Gender disparity existed overall in grant and personnel award success rates, especially for grants directed to selected research communities. Funding agencies should monitor for gender differences in grant success rates overall and by research content.

Mortality and recovery following moderate and severe acute malnutrition in children aged 6–18 months in rural Jharkhand and Odisha, eastern India: A cohort study

PLoS Medicine - Ma, 15/10/2019 - 23:00

by Audrey Prost, Nirmala Nair, Andrew Copas, Hemanta Pradhan, Naomi Saville, Prasanta Tripathy, Rajkumar Gope, Shibanand Rath, Suchitra Rath, Jolene Skordis, Sanghita Bhattacharyya, Anthony Costello, Harshpal S. Sachdev


Recent data suggest that case fatality from severe acute malnutrition (SAM) in India may be lower than the 10%–20% estimated by the World Health Organization (WHO). A contemporary quantification of mortality and recovery from acute malnutrition in Indian community settings is essential to inform policy regarding the benefits of scaling up prevention and treatment programmes.

Methods and findings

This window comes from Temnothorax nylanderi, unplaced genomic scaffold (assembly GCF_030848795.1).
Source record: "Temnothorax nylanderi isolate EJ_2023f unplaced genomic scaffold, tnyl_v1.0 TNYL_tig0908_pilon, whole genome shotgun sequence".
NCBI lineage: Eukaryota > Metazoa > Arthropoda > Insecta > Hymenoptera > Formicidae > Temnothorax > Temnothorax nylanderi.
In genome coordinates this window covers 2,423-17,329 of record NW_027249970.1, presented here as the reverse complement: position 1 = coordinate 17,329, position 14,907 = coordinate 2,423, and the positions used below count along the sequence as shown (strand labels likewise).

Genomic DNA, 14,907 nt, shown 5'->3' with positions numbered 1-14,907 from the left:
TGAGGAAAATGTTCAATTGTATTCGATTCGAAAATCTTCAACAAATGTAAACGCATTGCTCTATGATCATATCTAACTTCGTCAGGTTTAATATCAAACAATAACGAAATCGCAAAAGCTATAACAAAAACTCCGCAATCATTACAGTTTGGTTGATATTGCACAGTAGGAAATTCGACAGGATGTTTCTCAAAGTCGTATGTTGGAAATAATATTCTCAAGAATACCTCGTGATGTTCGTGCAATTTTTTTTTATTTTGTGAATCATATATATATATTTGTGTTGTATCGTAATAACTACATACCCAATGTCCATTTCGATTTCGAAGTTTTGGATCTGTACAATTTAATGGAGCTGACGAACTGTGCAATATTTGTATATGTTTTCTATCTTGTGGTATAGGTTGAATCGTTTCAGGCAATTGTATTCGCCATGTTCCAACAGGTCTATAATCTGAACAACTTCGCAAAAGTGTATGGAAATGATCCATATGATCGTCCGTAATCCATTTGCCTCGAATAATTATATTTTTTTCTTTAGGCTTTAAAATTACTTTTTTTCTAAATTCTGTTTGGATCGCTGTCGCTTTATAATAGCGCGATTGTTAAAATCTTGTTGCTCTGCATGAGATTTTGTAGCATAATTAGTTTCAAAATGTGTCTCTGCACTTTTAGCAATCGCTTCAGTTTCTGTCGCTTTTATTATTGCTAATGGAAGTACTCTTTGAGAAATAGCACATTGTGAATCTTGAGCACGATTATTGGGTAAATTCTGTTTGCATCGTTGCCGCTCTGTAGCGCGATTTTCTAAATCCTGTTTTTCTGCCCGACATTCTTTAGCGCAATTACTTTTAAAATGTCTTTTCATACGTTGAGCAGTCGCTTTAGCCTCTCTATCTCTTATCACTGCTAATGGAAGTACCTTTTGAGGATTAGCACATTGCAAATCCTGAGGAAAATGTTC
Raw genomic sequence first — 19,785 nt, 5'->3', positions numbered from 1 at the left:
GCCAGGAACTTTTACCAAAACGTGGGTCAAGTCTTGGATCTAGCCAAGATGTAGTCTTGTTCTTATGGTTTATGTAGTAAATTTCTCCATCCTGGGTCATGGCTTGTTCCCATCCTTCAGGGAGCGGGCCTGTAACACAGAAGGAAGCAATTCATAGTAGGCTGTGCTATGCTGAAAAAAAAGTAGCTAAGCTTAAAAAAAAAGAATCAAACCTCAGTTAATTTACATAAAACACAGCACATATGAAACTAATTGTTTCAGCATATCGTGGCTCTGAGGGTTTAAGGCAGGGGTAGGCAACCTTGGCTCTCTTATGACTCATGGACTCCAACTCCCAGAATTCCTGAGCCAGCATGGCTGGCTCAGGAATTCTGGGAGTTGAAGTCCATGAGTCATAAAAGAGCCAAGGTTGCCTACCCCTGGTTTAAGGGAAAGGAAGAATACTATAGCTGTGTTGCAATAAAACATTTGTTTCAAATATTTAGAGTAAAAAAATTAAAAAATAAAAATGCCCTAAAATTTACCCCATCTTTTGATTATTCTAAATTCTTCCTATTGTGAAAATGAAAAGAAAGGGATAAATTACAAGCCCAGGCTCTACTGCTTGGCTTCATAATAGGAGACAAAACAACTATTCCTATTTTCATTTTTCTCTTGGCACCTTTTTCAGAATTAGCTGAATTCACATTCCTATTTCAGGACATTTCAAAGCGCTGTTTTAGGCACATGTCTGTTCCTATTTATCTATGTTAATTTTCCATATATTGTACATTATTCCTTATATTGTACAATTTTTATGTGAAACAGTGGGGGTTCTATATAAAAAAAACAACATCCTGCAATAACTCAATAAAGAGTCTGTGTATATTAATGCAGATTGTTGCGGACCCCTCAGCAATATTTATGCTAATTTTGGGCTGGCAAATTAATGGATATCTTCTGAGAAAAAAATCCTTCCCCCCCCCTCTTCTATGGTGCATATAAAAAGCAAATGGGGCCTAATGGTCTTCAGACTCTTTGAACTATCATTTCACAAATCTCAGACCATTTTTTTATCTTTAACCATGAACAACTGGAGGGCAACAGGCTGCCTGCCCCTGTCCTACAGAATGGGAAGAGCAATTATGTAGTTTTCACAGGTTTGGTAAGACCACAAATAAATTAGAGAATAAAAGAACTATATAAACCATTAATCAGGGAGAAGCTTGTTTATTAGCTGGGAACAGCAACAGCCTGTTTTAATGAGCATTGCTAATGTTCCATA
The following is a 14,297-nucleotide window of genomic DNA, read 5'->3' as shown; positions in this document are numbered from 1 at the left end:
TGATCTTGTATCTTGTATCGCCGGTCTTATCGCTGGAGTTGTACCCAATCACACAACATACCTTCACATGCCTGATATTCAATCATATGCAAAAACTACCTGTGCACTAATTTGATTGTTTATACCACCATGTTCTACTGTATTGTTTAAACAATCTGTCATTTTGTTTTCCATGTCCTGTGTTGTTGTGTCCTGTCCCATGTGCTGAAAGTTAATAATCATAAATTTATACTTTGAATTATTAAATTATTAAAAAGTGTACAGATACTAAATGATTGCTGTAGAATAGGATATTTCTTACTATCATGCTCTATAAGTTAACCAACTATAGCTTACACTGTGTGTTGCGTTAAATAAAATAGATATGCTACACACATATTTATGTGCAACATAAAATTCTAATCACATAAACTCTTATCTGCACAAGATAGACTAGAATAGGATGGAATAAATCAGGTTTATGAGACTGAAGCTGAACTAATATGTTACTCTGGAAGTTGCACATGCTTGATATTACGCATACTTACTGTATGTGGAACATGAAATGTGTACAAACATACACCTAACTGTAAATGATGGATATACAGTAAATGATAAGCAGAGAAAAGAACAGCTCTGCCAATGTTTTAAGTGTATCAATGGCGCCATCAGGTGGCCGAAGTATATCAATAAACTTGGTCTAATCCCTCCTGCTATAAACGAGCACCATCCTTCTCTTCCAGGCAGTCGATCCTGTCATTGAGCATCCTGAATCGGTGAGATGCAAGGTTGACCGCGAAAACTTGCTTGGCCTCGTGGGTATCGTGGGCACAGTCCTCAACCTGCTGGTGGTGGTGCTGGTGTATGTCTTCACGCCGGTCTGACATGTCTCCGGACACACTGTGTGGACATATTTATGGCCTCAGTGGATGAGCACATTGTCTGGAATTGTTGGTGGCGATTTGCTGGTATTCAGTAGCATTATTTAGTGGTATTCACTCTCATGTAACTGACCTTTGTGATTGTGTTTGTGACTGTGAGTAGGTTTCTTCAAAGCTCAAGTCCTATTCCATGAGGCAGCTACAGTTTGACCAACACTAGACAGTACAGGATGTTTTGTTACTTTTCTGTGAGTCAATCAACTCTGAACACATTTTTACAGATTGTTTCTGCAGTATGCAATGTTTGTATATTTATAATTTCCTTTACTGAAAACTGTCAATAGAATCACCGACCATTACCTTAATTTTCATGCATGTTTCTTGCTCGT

We conducted a cohort study using data collected during a recently completed cluster-randomised controlled trial in 120 geographical clusters with a total population of 121,531 in rural Jharkhand and Odisha, eastern India. Children born between October 1, 2013, and February 10, 2015, and alive at 6 months of age were followed up at 9, 12, and 18 months. We measured the children’s anthropometry and asked caregivers whether children had been referred to services for malnutrition in the past 3 months. We determined the incidence and prevalence of moderate acute malnutrition (MAM) and SAM, as well as mortality and recovery at each follow-up. We then used Cox-proportional models to estimate mortality hazard ratios (HRs) for MAM and SAM. In total, 2,869 children were eligible for follow-up at 6 months of age. We knew the vital status of 93% of children (2,669/2,869) at 18 months. There were 2,704 children-years of follow-up time. The incidence of MAM by weight-for-length z score (WLZ) and/or mid-upper arm circumference (MUAC) was 406 (1,098/2,704) per 1,000 children-years. The incidence of SAM by WLZ, MUAC, or oedema was 190 (513/2,704) per 1,000 children-years. There were 36 deaths: 12 among children with MAM and six among children with SAM. Case fatality rates were 1.1% (12/1,098) for MAM and 1.2% (6/513) for SAM. In total, 99% of all children with SAM at 6 months of age (227/230) were alive 3 months later, 40% (92/230) were still SAM, and 18% (41/230) had recovered (WLZ ≥ −2 standard deviation [SD]; MUAC ≥ 12.5; no oedema). The adjusted HRs using all anthropometric indicators were 1.43 (95% CI 0.53–3.87, p = 0.480) for MAM and 2.56 (95% CI 0.99–6.70, p = 0.052) for SAM. Both WLZ < −3 and MUAC ≥ 11.5 and < 12.5 were associated with increased mortality risk (HR: 3.33, 95% CI 1.23–8.99, p = 0.018 and HR: 3.87, 95% CI 1.63–9.18, p = 0.002, respectively). A key limitation of our analysis was missing WLZ or MUAC data at all time points for 2.5% of children, including for two of the 36 children who died.